Tom Dunkel is a freelance journalist whose work has appeared in The New York Times Magazine, The Washington Post Magazine, Sports Illustrated, Smithsonian, National Geographic Traveler, Wall Street Journal and many other newspapers and magazines.

Dunkel's first book, Color Blind: The Forgotten Team that Broke Baseball's Color Line, was released in hardcover by Grove/​Atlantic Publishing in April 2013; now also available in paperback. It's the true story of an integrated semipro baseball team that played in North Dakota during the Great Depression and whose marquee player was Satchel Paige, star pitcher and folk hero of the Negro Leagues.

Booklist named Color Blind one of the Top 10 Sports Books of 2013. Color Blind also was a finalist for the Casey Award and the Society of American Baseball Research's Seymour Medal.

"A delightful read. This is a tale worth telling."
Washington Post

“It is funny, it is sad, it is spellbinding, required reading for anyone who loves baseball, who loves a vivid story well-told."
Philadelphia Daily News

"Tom Dunkel revisits this [semipro] landscape to spin a tale as fantastic as it is true, as American as racism and baseball."
Boston Globe

"Dunkel's enthralling narrative of Bismarck's talented collection of white and black players falls into the 'must-read' category."
Cleveland Plain Dealer

"Dunkel tells one of the great untold stories about baseball history, one that almost sounds too good to be true."
Chicago Tribune

"This remarkable story is about race relations, American history and the potential of the national pastime to affect the national conscience."
Minneapolis Star Tribune

"Dunkel writes with a passion and flair that matches the gritty, hardscrabble North Dakota landscape and culture of the Great Depression. His meticulous research and clever writing blows the dust off a forgotten — but important — chapter in baseball history. A fascinating addition to baseball’s library."
Tampa Tribune

"A little-known but charming narrative that affirms baseball as a cornucopia of good stories."
Daily Beast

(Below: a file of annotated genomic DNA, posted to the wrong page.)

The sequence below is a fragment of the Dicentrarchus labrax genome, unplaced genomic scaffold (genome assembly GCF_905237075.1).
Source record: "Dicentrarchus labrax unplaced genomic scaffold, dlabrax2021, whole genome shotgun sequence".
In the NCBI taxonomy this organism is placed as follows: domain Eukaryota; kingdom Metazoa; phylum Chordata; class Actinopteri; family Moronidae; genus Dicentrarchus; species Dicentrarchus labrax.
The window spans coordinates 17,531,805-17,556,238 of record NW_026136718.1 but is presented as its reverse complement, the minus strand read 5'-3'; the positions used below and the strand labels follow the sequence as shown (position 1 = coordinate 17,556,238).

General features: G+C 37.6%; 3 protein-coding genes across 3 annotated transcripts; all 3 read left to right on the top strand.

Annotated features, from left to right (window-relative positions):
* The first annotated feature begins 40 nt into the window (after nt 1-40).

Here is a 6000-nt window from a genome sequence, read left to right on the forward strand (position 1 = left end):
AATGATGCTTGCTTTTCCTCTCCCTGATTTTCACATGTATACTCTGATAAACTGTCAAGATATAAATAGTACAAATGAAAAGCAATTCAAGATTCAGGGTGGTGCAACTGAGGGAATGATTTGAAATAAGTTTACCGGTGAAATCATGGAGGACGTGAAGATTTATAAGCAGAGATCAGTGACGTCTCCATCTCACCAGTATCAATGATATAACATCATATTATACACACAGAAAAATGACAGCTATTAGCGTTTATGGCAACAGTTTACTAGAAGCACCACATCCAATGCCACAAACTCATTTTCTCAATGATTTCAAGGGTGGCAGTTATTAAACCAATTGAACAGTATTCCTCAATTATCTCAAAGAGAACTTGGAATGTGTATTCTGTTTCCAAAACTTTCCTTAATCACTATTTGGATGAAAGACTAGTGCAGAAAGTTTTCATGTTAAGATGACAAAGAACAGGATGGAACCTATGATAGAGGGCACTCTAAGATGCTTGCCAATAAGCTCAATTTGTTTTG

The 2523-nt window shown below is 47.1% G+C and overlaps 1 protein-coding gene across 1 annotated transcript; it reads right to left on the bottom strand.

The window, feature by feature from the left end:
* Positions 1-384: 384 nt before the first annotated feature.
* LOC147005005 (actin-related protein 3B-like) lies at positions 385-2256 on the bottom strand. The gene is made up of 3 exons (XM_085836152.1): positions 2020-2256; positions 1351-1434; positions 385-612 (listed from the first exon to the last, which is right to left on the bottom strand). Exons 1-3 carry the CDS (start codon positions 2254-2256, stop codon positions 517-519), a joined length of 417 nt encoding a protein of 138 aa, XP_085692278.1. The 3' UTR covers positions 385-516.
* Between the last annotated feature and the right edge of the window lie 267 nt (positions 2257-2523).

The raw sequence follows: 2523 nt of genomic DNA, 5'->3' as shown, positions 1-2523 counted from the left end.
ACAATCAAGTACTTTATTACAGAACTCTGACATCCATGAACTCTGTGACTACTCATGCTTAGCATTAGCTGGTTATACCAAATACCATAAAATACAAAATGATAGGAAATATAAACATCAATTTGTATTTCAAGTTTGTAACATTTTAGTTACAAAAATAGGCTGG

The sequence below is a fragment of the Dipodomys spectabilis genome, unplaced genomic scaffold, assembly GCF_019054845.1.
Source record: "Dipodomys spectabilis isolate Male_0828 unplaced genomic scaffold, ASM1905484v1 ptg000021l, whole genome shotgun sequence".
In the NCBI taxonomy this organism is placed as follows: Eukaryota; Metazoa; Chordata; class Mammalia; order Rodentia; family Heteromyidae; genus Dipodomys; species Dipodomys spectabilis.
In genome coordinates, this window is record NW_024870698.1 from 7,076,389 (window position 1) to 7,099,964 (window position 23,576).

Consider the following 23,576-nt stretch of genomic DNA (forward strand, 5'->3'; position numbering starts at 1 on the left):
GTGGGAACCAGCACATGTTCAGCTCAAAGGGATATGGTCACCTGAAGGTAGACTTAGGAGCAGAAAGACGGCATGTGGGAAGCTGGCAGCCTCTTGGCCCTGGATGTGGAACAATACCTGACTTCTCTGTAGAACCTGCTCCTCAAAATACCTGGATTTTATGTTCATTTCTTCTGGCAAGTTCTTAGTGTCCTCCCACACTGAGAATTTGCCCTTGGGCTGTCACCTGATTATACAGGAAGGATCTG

"Tom Dunkel's wonderfully reported book Color Blind casts a spotlight on a long overlooked but fascinating corner of baseball history."
San Antonio Express-News

"Does a terrific job of capturing a long-neglected topic in baseball history - semipro baseball - in its heyday, and paints a vivid picture of the sport’s role in the lives of the communities where it was played."
Milwaukee Journal Sentinel

"A virtually forgotten but very significant piece of sports history…done in a very entertaining, narrative nonfiction style. Baseball fans will cherish this book, and it will become required reading among those who feel we can better understand today’s racial tensions by looking to the past."
Booklist (starred review)

"A captivating recollection of the Bismarck, ND integrated baseball team…Delivers an important rendering of a too-little-remembered challenge to American society’s segregated practices. Strongly recommended."
Library Journal (starred review)

"Dunkel delves into the history of players, towns, and baseball itself in constructing this portrait of a harmonious team rising above a segregated society. . . . a story that transcends championships, and an inspirational reflection on an otherwise dismal human rights history."
Publishers Weekly

"The colorful yarn of an improbably integrated team’s wild days of independent baseball during the Great Depression….A well-told account of a fascinating, and forgotten, chapter in the history of America’s national pastime."
Kirkus

"Full of colorful baseball lore, as well as social commentary, Color Blind is both first-rate history and an entertaining underdog sports story."
Shelf Awareness